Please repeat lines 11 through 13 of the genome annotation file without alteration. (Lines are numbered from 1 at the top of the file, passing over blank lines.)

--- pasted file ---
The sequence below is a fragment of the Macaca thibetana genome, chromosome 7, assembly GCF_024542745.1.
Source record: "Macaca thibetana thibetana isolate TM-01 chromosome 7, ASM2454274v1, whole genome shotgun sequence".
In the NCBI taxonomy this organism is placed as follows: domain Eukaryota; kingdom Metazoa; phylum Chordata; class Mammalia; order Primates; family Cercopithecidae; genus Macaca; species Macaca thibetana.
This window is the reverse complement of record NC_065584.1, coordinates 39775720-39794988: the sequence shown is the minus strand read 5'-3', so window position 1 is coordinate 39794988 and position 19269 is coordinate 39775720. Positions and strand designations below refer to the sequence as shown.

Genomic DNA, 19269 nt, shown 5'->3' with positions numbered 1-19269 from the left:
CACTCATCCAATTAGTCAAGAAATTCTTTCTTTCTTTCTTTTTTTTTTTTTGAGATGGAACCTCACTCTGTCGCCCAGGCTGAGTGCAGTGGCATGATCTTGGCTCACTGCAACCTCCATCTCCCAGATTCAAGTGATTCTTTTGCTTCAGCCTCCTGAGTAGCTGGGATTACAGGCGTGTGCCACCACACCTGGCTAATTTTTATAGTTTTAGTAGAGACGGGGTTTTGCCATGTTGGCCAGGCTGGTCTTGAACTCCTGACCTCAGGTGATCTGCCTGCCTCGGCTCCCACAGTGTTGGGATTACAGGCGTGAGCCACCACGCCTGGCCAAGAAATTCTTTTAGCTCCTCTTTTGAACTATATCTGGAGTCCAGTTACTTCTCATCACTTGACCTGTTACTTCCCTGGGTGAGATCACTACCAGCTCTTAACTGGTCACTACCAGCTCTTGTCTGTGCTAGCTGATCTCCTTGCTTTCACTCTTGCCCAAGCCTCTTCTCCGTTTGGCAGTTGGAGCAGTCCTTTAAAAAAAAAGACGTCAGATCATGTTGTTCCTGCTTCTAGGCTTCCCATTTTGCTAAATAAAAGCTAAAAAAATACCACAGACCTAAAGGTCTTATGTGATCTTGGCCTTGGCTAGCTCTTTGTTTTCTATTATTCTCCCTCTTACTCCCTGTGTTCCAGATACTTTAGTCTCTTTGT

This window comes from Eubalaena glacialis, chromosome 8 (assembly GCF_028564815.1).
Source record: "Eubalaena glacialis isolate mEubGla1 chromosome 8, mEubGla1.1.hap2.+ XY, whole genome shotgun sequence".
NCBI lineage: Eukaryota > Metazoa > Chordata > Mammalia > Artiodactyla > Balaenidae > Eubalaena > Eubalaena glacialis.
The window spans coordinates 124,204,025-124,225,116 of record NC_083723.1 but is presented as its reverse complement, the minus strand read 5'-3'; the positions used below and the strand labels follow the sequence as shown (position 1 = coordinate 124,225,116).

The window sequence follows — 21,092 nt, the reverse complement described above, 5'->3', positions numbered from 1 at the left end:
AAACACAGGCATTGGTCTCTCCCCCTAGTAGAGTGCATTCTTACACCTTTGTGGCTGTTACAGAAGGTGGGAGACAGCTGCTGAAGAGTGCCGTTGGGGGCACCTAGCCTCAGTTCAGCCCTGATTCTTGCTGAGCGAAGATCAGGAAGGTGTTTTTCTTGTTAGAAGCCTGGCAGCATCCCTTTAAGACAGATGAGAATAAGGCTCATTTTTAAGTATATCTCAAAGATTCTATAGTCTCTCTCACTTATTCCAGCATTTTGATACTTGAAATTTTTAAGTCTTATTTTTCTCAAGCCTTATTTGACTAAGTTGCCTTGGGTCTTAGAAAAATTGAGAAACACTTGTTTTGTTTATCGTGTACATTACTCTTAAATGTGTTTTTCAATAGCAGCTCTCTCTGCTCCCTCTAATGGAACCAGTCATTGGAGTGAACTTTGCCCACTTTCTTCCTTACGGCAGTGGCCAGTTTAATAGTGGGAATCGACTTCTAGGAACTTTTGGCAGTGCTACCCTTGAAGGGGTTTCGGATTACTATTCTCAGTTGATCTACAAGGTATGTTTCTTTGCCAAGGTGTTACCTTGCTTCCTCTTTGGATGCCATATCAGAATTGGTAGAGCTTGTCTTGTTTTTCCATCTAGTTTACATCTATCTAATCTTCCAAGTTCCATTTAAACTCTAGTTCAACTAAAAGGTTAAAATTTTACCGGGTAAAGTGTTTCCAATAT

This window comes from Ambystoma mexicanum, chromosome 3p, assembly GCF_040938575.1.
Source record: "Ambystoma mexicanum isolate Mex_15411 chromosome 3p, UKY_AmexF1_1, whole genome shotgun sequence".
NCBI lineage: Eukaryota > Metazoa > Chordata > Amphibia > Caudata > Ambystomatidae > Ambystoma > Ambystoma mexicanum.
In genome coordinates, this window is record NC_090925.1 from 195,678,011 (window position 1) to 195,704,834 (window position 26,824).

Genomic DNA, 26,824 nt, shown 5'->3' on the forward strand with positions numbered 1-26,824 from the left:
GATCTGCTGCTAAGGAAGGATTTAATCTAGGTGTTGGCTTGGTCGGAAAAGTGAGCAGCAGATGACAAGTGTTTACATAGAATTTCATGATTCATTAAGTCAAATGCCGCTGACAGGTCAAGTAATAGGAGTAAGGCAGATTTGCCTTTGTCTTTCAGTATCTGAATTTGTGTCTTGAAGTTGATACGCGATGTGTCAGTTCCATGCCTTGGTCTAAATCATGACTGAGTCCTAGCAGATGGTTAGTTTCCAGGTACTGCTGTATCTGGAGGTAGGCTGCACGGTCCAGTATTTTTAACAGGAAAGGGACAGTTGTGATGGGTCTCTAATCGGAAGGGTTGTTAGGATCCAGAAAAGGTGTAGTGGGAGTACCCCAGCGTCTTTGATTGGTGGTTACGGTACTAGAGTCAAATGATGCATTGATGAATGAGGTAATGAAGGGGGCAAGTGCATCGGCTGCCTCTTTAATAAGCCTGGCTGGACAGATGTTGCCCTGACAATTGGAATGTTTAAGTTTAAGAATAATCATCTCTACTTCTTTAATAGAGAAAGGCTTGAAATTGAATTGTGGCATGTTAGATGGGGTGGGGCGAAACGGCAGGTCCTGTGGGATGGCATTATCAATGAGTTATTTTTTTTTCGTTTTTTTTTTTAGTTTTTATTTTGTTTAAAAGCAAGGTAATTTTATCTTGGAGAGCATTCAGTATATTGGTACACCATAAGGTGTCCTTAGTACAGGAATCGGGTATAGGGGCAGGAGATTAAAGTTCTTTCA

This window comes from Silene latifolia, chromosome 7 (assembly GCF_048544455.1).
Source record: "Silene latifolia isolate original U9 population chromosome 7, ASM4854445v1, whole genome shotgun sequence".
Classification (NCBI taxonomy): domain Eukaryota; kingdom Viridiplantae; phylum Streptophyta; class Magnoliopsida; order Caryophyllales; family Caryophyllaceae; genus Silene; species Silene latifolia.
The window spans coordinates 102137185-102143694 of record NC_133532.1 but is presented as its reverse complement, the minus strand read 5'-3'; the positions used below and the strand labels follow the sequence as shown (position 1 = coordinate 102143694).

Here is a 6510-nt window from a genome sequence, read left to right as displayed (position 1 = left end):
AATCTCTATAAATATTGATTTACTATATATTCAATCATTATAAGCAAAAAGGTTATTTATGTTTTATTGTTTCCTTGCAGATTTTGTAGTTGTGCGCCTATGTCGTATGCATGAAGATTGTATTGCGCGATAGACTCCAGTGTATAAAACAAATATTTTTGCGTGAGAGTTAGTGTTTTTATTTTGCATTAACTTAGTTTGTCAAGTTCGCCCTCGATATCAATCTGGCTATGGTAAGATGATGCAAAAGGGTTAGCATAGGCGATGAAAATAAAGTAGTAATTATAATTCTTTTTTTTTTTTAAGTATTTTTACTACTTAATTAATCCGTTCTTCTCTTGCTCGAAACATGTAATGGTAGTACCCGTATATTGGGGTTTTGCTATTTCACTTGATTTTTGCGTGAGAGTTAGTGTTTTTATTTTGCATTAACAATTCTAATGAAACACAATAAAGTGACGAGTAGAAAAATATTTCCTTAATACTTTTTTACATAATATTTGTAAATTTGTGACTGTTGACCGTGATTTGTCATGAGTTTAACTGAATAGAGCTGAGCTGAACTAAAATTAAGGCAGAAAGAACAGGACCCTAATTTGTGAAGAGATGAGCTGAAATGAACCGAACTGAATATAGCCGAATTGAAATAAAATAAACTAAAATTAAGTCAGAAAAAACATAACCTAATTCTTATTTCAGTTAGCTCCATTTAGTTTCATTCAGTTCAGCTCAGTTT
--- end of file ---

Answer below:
The window sequence follows — 21,092 nt, the reverse complement described above, 5'->3', positions numbered from 1 at the left end:
AAACACAGGCATTGGTCTCTCCCCCTAGTAGAGTGCATTCTTACACCTTTGTGGCTGTTACAGAAGGTGGGAGACAGCTGCTGAAGAGTGCCGTTGGGGGCACCTAGCCTCAGTTCAGCCCTGATTCTTGCTGAGCGAAGATCAGGAAGGTGTTTTTCTTGTTAGAAGCCTGGCAGCATCCCTTTAAGACAGATGAGAATAAGGCTCATTTTTAAGTATATCTCAAAGATTCTATAGTCTCTCTCACTTATTCCAGCATTTTGATACTTGAAATTTTTAAGTCTTATTTTTCTCAAGCCTTATTTGACTAAGTTGCCTTGGGTCTTAGAAAAATTGAGAAACACTTGTTTTGTTTATCGTGTACATTACTCTTAAATGTGTTTTTCAATAGCAGCTCTCTCTGCTCCCTCTAATGGAACCAGTCATTGGAGTGAACTTTGCCCACTTTCTTCCTTACGGCAGTGGCCAGTTTAATAGTGGGAATCGACTTCTAGGAACTTTTGGCAGTGCTACCCTTGAAGGGGTTTCGGATTACTATTCTCAGTTGATCTACAAGGTATGTTTCTTTGCCAAGGTGTTACCTTGCTTCCTCTTTGGATGCCATATCAGAATTGGTAGAGCTTGTCTTGTTTTTCCATCTAGTTTACATCTATCTAATCTTCCAAGTTCCATTTAAACTCTAGTTCAACTAAAAGGTTAAAATTTTACCGGGTAAAGTGTTTCCAATAT

This window comes from Ambystoma mexicanum, chromosome 3p, assembly GCF_040938575.1.